Particular frustration within the BBC surrounded the Dunkirk evacuation in 1940, which was presented as a ‘triumph’, rather than a defeat. No war reporters had been permitted to take part in the evacuation.
The author devotes a lot of the book to the role of the BBC European Service, in particular its broadcasts to France and its support of General Charles de Gaulle (1890 to 1970).
There is also some discussion of the conflicts between novelist J B Priestley (1894 to 1984) and the government over the future of Britain after WWII.
I felt that Stourton’s main interest was in the role of the war correspondent. He talks at length about the American broadcaster Ed Murrow (1908 to 1965) who did so much to inform Americans of the war in Europe and was credited with helping to shape opinion that led the US to enter the Second World War.
This is of some interest, but it does rather take the book away from its core subject of the BBC.
Furthermore, Stourton examines the pioneering war correspondent Richard Dimbleby (1913 -1965) who flew as a reporter on a number of RAF bombing raids over Germany and was present at many key events during the Second World War.
The author devotes some space to ‘white’ propaganda (news officially broadcast by the BBC) and ‘black’ propaganda, which is news broadcast by covert stations operated by the British government, masquerading as German stations. This fascinating area of broadcasting was well reported in V for Victory by David Boyle (RadioUser, October 2016: 15).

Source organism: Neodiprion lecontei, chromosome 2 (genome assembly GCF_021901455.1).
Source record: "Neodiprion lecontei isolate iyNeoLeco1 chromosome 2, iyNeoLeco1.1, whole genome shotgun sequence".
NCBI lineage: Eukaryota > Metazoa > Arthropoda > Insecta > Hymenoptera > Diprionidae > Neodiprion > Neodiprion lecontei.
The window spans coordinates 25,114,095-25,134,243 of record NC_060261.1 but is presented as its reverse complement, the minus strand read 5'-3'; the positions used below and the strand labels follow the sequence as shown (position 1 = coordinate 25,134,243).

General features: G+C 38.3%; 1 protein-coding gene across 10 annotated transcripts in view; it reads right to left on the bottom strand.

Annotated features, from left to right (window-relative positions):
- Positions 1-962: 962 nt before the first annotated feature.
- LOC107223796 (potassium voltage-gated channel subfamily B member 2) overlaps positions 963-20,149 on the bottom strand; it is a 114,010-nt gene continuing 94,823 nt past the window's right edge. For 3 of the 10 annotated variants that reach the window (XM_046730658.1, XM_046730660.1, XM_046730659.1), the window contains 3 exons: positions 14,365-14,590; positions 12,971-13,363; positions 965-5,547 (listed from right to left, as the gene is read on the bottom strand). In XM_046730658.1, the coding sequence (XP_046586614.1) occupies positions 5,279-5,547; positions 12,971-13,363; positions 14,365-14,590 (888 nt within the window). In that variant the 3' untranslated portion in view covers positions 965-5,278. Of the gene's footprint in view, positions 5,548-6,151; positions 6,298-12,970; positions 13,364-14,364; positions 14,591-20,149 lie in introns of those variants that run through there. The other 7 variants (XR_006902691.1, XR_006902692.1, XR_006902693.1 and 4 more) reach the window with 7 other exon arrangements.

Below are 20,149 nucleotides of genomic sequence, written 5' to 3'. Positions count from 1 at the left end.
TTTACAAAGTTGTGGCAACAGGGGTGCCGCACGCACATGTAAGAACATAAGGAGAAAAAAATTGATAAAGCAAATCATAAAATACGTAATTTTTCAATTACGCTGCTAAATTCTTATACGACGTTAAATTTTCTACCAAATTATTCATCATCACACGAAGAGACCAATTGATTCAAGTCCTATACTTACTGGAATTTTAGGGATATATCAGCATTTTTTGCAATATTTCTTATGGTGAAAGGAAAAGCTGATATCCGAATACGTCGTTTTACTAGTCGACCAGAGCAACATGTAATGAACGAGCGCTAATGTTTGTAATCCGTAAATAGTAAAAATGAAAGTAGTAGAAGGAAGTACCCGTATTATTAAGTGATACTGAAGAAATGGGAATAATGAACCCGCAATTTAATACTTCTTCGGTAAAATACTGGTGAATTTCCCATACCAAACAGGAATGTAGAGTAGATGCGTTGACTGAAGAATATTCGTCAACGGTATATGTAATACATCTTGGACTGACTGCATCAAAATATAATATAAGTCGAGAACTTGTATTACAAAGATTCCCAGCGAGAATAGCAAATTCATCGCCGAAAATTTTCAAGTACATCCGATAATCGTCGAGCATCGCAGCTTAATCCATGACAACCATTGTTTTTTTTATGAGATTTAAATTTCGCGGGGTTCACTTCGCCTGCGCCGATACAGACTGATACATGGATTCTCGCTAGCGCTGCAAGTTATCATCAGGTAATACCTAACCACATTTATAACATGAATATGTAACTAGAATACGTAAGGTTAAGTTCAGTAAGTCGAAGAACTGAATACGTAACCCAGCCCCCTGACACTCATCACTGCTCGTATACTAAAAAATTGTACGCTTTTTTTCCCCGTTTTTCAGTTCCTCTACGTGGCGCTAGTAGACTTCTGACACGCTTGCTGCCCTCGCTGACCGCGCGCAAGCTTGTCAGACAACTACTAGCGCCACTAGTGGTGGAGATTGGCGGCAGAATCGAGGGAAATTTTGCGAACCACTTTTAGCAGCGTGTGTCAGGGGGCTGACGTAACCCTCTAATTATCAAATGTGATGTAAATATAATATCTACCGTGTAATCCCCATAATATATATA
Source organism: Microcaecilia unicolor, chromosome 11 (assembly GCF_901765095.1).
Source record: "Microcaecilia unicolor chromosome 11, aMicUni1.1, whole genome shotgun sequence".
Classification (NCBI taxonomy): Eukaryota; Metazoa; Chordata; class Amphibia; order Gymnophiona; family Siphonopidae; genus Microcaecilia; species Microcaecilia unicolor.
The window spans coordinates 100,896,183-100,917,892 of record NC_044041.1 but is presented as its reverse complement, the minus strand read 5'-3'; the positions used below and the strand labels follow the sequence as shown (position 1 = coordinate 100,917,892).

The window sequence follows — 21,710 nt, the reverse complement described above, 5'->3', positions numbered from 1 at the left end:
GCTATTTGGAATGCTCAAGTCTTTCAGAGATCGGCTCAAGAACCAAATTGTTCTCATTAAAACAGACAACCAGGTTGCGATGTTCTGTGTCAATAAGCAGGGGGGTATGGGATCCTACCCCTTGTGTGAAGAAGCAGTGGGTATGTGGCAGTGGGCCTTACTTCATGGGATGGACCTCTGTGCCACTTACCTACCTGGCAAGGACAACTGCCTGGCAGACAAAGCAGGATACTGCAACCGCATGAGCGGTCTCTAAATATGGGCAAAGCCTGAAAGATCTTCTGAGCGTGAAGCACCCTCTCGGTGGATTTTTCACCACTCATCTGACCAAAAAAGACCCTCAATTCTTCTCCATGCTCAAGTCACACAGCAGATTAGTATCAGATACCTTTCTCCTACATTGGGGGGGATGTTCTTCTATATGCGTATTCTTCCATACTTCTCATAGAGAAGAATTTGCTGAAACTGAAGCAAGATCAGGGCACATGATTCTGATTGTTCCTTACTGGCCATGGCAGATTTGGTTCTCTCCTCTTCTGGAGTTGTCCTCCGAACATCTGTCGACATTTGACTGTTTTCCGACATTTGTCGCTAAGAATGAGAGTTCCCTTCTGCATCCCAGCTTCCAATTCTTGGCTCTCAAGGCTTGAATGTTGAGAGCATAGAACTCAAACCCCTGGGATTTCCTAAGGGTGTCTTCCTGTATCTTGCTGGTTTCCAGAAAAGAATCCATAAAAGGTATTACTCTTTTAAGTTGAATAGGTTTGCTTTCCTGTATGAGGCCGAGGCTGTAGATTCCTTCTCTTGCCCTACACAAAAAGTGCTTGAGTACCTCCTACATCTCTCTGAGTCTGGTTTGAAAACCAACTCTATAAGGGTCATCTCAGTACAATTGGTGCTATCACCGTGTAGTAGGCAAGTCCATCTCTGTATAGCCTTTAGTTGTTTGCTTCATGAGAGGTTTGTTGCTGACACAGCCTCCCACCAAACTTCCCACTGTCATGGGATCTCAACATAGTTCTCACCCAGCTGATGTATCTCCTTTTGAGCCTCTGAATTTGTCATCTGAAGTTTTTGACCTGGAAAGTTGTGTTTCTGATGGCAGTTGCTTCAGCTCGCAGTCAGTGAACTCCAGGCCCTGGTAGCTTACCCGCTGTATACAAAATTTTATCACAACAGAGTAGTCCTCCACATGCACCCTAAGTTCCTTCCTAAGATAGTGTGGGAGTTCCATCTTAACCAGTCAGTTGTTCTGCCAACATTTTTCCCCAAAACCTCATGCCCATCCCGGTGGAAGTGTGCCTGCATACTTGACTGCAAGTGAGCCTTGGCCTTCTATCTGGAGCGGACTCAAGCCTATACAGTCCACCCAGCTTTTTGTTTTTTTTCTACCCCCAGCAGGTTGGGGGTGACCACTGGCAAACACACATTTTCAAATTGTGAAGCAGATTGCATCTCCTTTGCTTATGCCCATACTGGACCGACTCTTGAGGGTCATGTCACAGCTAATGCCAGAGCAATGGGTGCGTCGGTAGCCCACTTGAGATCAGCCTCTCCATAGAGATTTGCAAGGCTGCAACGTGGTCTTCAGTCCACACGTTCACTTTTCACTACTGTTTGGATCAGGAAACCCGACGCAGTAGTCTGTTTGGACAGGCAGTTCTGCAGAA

There is a section on writer George Orwell (1903 -1950) who broadcast on the Indian service of the BBC from 1941 to 1943. The complete texts of these broadcasts, which are fine examples of Orwell’s literary output, were first made available in book form in 1985. Unfortunately, radio ownership in India was very low and it was felt that his main audience were, in fact, Japanese radio monitors.
What I felt was missing from this book was a more pronounced central focus. The BBC and the Second World War is a huge topic but Stourton has, at times, skirted around the subject by ‘dipping’ in and out of certain selected topics such as war correspondents and European broadcasts. I would like to have learned more, for instance, about the BBC and the Home Front.
Elsewhere in the book, we are told that some programmes such as Brains Trust and ITMA were popular. However, readers do not learn what it was like to have lived through the Second World War, with the BBC as your main source of news about the war effort.